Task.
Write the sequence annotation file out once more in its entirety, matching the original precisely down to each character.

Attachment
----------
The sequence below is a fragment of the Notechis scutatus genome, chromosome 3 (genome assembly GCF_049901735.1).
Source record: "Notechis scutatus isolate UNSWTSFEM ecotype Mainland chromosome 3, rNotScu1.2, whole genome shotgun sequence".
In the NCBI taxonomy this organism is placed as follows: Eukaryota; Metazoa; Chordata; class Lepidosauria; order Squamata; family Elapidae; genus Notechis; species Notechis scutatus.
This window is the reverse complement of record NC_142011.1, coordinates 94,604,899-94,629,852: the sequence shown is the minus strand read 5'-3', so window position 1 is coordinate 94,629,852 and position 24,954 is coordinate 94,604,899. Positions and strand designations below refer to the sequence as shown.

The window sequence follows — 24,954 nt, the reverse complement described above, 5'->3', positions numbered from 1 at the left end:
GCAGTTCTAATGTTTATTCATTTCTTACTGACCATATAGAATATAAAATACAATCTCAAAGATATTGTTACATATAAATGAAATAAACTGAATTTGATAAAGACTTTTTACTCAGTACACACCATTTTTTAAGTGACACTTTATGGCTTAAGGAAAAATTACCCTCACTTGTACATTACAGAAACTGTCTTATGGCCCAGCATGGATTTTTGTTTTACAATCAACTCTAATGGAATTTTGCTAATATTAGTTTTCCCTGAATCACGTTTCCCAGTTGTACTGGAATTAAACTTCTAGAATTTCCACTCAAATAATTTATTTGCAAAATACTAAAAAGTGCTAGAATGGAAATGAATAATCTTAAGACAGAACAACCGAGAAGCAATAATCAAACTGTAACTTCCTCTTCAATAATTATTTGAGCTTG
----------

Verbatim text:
The sequence below is a fragment of the Notechis scutatus genome, chromosome 3 (genome assembly GCF_049901735.1).
Source record: "Notechis scutatus isolate UNSWTSFEM ecotype Mainland chromosome 3, rNotScu1.2, whole genome shotgun sequence".
In the NCBI taxonomy this organism is placed as follows: Eukaryota; Metazoa; Chordata; class Lepidosauria; order Squamata; family Elapidae; genus Notechis; species Notechis scutatus.
This window is the reverse complement of record NC_142011.1, coordinates 94,604,899-94,629,852: the sequence shown is the minus strand read 5'-3', so window position 1 is coordinate 94,629,852 and position 24,954 is coordinate 94,604,899. Positions and strand designations below refer to the sequence as shown.

The window sequence follows — 24,954 nt, the reverse complement described above, 5'->3', positions numbered from 1 at the left end:
GCAGTTCTAATGTTTATTCATTTCTTACTGACCATATAGAATATAAAATACAATCTCAAAGATATTGTTACATATAAATGAAATAAACTGAATTTGATAAAGACTTTTTACTCAGTACACACCATTTTTTAAGTGACACTTTATGGCTTAAGGAAAAATTACCCTCACTTGTACATTACAGAAACTGTCTTATGGCCCAGCATGGATTTTTGTTTTACAATCAACTCTAATGGAATTTTGCTAATATTAGTTTTCCCTGAATCACGTTTCCCAGTTGTACTGGAATTAAACTTCTAGAATTTCCACTCAAATAATTTATTTGCAAAATACTAAAAAGTGCTAGAATGGAAATGAATAATCTTAAGACAGAACAACCGAGAAGCAATAATCAAACTGTAACTTCCTCTTCAATAATTATTTGAGCTTG